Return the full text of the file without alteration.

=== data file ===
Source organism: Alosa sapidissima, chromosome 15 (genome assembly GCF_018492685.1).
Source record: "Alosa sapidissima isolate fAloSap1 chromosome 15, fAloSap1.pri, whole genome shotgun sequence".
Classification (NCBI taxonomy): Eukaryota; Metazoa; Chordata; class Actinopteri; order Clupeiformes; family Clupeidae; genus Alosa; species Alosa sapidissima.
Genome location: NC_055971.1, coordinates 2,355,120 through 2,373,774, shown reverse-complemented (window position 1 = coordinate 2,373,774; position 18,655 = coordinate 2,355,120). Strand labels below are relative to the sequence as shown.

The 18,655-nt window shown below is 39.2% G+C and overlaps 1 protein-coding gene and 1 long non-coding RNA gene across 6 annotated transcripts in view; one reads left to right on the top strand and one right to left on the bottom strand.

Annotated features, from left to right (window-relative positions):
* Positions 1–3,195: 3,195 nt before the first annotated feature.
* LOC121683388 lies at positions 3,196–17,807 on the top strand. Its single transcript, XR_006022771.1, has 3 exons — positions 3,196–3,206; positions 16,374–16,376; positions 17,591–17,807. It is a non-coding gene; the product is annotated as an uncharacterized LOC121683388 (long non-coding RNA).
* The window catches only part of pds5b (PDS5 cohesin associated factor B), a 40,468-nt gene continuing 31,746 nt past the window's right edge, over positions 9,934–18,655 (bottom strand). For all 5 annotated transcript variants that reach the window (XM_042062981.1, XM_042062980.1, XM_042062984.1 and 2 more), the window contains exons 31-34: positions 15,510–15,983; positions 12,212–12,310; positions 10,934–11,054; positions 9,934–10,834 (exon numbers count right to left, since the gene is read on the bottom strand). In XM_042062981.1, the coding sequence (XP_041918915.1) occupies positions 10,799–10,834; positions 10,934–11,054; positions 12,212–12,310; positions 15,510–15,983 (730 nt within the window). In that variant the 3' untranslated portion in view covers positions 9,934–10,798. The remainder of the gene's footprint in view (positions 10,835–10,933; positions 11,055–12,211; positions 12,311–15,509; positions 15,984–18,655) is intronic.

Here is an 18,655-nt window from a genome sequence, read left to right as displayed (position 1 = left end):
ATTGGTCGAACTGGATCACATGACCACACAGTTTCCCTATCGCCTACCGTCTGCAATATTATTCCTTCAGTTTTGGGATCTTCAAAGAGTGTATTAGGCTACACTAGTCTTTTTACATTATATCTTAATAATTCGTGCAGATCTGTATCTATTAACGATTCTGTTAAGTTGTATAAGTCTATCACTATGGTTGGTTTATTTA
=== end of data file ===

Source organism: Alosa sapidissima, chromosome 15 (genome assembly GCF_018492685.1).
Source record: "Alosa sapidissima isolate fAloSap1 chromosome 15, fAloSap1.pri, whole genome shotgun sequence".
Classification (NCBI taxonomy): Eukaryota; Metazoa; Chordata; class Actinopteri; order Clupeiformes; family Clupeidae; genus Alosa; species Alosa sapidissima.
Genome location: NC_055971.1, coordinates 2,355,120 through 2,373,774, shown reverse-complemented (window position 1 = coordinate 2,373,774; position 18,655 = coordinate 2,355,120). Strand labels below are relative to the sequence as shown.

The 18,655-nt window shown below is 39.2% G+C and overlaps 1 protein-coding gene and 1 long non-coding RNA gene across 6 annotated transcripts in view; one reads left to right on the top strand and one right to left on the bottom strand.

Annotated features, from left to right (window-relative positions):
* Positions 1–3,195: 3,195 nt before the first annotated feature.
* LOC121683388 lies at positions 3,196–17,807 on the top strand. Its single transcript, XR_006022771.1, has 3 exons — positions 3,196–3,206; positions 16,374–16,376; positions 17,591–17,807. It is a non-coding gene; the product is annotated as an uncharacterized LOC121683388 (long non-coding RNA).
* The window catches only part of pds5b (PDS5 cohesin associated factor B), a 40,468-nt gene continuing 31,746 nt past the window's right edge, over positions 9,934–18,655 (bottom strand). For all 5 annotated transcript variants that reach the window (XM_042062981.1, XM_042062980.1, XM_042062984.1 and 2 more), the window contains exons 31-34: positions 15,510–15,983; positions 12,212–12,310; positions 10,934–11,054; positions 9,934–10,834 (exon numbers count right to left, since the gene is read on the bottom strand). In XM_042062981.1, the coding sequence (XP_041918915.1) occupies positions 10,799–10,834; positions 10,934–11,054; positions 12,212–12,310; positions 15,510–15,983 (730 nt within the window). In that variant the 3' untranslated portion in view covers positions 9,934–10,798. The remainder of the gene's footprint in view (positions 10,835–10,933; positions 11,055–12,211; positions 12,311–15,509; positions 15,984–18,655) is intronic.

Here is an 18,655-nt window from a genome sequence, read left to right as displayed (position 1 = left end):
ATTGGTCGAACTGGATCACATGACCACACAGTTTCCCTATCGCCTACCGTCTGCAATATTATTCCTTCAGTTTTGGGATCTTCAAAGAGTGTATTAGGCTACACTAGTCTTTTTACATTATATCTTAATAATTCGTGCAGATCTGTATCTATTAACGATTCTGTTAAGTTGTATAAGTCTATCACTATGGTTGGTTTATTTA